You’ve got a loyal customer base, your NPS scores are looking great, and your ARR is on the up. Great! Now let’s think about your churn rate. Are you actively trying to lower it?
Okay, sure—churn rate’s not one of the most exciting things to focus on. But the scary truth is that a high churn rate is one of the biggest growth killers in the SaaS industry.
So what can you do to lower your churn rate?
In this post, I’ll show you the tactics that some of the world’s top SaaS companies are using to fight the churn and increase the lifetime value of their customers. Let’s dive into them…
How to fight churn: 11 examples from top SaaS companies
1. Make your customers confirm their password
When you unsubscribe from Prezi, you have to go through three steps. First, you have to confirm your cancellation, then fill out a churn survey, and finally re-enter your password to confirm that you want to cancel your subscription. Prezi offer you plenty of time to reconsider and their copy makes it clear about everything you’ll lose.
2. Show key help center articles
Ever tried to unsubscribe from Squarespace? You’ll have seen they promote key help center articles as you try to unsubscribe. Links to helpful articles could be the thing you need to retain those customers who are just a bit lost on what they want to do.
3. Allow your users to prolong their free trial
Have you heard of Proof before? They’re a hot new SaaS startup that were incubated through Y Combinator and used Facebook ads to really hit the ground running. Their acquisition model is centered around a free 14-day trial.
Now if you try and cancel that trial within the first two weeks? They’ll offer you another 14 days free on them. That should give you enough time to really fall in love with their software.
4. Remind your customers what they’re going to lose
This is one of the most common tactics used in reducing churn rates.
Let’s look at Squarespace again. When you try and unsubscribe from Squarespace, they warn you about what you’re going to lose by canceling.
Canva do a similar thing too. They highlight all the features you’re going to lose if you downgrade to their free plan.
Same again with Proof. They remind you that you’ll lose all of your historic data and access to their Conversion Club.
Now look at what Ancestry do here. Their “goodbye” page offers you different paths to go down other than that final cancellation. They offer you the opportunity to learn more about their product and highlight features that you might have missed.
5. Ask your customers to downgrade to a lower-priced plan
As soon as you click “Unsubscribe me”, AdEspresso ask their customers if they’d like to switch to a “University Plan”, priced at a pretty reasonable $19 per month. The secret here is that this University Plan isn’t visible on any of their public pricing pages.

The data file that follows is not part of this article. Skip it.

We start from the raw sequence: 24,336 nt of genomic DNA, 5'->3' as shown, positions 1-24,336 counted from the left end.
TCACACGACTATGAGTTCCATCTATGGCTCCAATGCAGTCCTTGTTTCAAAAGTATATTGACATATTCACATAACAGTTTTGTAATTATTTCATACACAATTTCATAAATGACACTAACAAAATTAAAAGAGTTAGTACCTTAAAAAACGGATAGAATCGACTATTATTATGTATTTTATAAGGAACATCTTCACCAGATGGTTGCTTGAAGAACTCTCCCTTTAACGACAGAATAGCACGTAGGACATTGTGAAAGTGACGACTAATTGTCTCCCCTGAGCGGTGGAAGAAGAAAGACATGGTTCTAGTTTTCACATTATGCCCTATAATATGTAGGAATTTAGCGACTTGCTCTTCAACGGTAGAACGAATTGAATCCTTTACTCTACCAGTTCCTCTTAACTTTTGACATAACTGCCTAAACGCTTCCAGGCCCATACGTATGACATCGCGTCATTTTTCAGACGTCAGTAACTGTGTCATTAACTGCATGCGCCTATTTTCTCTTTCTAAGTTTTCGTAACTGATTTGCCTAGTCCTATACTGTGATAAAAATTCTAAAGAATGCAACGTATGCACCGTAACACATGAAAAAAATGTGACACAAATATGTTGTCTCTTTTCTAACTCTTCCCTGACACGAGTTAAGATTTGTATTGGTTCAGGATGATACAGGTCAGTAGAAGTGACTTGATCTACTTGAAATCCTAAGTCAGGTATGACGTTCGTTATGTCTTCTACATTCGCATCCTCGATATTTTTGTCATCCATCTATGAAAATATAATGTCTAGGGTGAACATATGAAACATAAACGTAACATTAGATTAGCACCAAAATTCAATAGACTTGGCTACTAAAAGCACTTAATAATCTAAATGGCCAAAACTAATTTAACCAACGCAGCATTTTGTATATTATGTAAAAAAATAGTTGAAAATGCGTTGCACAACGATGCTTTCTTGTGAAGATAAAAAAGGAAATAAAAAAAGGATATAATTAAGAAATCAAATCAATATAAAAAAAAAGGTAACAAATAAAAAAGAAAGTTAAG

This hidden plan caters for small businesses who spend less than $500 per month on advertising but still want access to AdEspresso’s private Facebook group, webinars, experiments, and ad library.
Help your customers grow into one of your “standard” plans by offering a more affordable one at the beginning!
6. Make your customer’s creations available publicly if they cancel
This tactic is hired by Prezi, who ask their users “Are you sure you want to go?”. If they want to cancel, they have to check a box which instantly makes all of their presentations available publicly. Ouch! That’s enough to make you reconsider.
7. Immediately ask your users to re-subscribe
After unsubscribing, Squarespace immediately send you an email asking if you want to reactivate your website. Because it must have been an accident 😉
Canva use the same tactic here, but they’re a bit more direct. They make it really clear that all your work is still available for you if you come back.
8. They’ve not “unsubscribed”, something just needs “fixed”
After you’ve unsubscribed from Squarespace, you’re not shown a “please upgrade” CTA. Squarespace turn this ordinary tactic on its head and show you a “Fix Now” CTA to reactivate your account. They’re really going with the idea that unsubscribing was an accident.
9. Instantly ask your customers to go yearly
As soon as you purchase a monthly AdEspresso subscription, you’re given a 24 hour timed offer to get a whopping 50% discount on their yearly plan. Pretty sweet, but why does this matter?
When you lock your customers into a yearly plan, it often increases retention and therefore boosts your customer LTV too.
But if you offer a discount as an incentive, keep an eye on how much your ARPA drops by! It may end up making your LTV considerably lower.
10. Ask your customers to integrate your software into their tools & workflows
Integrations are key to increasing retention. When your software is integrated into your customers’ workflows, they become more and more dependent on your product. And if they wanna switch? That’s gonna be a massive pain.
When you make your first payment to Squarespace, you receive an instant post-purchase email from them that nudges you to integrate.
11. Get them to delete their account
You’ve heard of MailChimp, right?
Surprisingly, MailChimp doesn’t offer an unsubscribe option! They give you two options.
A. You can pause your account twice a year
B. Delete your account
To make it all seem real, MailChimp make you type out the word DELETE as you agree to all of your campaign data being lost forever.
Have you noticed any other tactics to reduce SaaS subscription cancellation? What is your company doing to fight churn? Let me know about them below in the comments!